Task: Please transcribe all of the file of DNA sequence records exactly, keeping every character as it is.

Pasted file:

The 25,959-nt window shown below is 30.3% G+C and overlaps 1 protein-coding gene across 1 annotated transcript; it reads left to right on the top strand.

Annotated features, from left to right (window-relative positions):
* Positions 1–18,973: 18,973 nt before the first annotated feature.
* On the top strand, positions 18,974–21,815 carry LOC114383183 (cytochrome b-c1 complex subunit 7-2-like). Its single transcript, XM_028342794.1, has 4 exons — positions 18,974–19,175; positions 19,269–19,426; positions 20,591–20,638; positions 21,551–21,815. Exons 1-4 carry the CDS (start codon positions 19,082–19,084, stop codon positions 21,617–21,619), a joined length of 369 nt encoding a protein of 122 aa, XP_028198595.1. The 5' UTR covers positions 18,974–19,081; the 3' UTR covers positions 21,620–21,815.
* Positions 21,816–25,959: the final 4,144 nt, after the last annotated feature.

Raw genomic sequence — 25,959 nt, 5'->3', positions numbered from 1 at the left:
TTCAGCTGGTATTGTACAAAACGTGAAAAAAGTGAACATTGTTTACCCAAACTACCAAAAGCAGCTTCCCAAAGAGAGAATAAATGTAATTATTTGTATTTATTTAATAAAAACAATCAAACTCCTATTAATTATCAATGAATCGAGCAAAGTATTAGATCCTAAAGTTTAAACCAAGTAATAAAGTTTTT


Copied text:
The 25,959-nt window shown below is 30.3% G+C and overlaps 1 protein-coding gene across 1 annotated transcript; it reads left to right on the top strand.

Annotated features, from left to right (window-relative positions):
* Positions 1–18,973: 18,973 nt before the first annotated feature.
* On the top strand, positions 18,974–21,815 carry LOC114383183 (cytochrome b-c1 complex subunit 7-2-like). Its single transcript, XM_028342794.1, has 4 exons — positions 18,974–19,175; positions 19,269–19,426; positions 20,591–20,638; positions 21,551–21,815. Exons 1-4 carry the CDS (start codon positions 19,082–19,084, stop codon positions 21,617–21,619), a joined length of 369 nt encoding a protein of 122 aa, XP_028198595.1. The 5' UTR covers positions 18,974–19,081; the 3' UTR covers positions 21,620–21,815.
* Positions 21,816–25,959: the final 4,144 nt, after the last annotated feature.

Raw genomic sequence — 25,959 nt, 5'->3', positions numbered from 1 at the left:
TTCAGCTGGTATTGTACAAAACGTGAAAAAAGTGAACATTGTTTACCCAAACTACCAAAAGCAGCTTCCCAAAGAGAGAATAAATGTAATTATTTGTATTTATTTAATAAAAACAATCAAACTCCTATTAATTATCAATGAATCGAGCAAAGTATTAGATCCTAAAGTTTAAACCAAGTAATAAAGTTTTT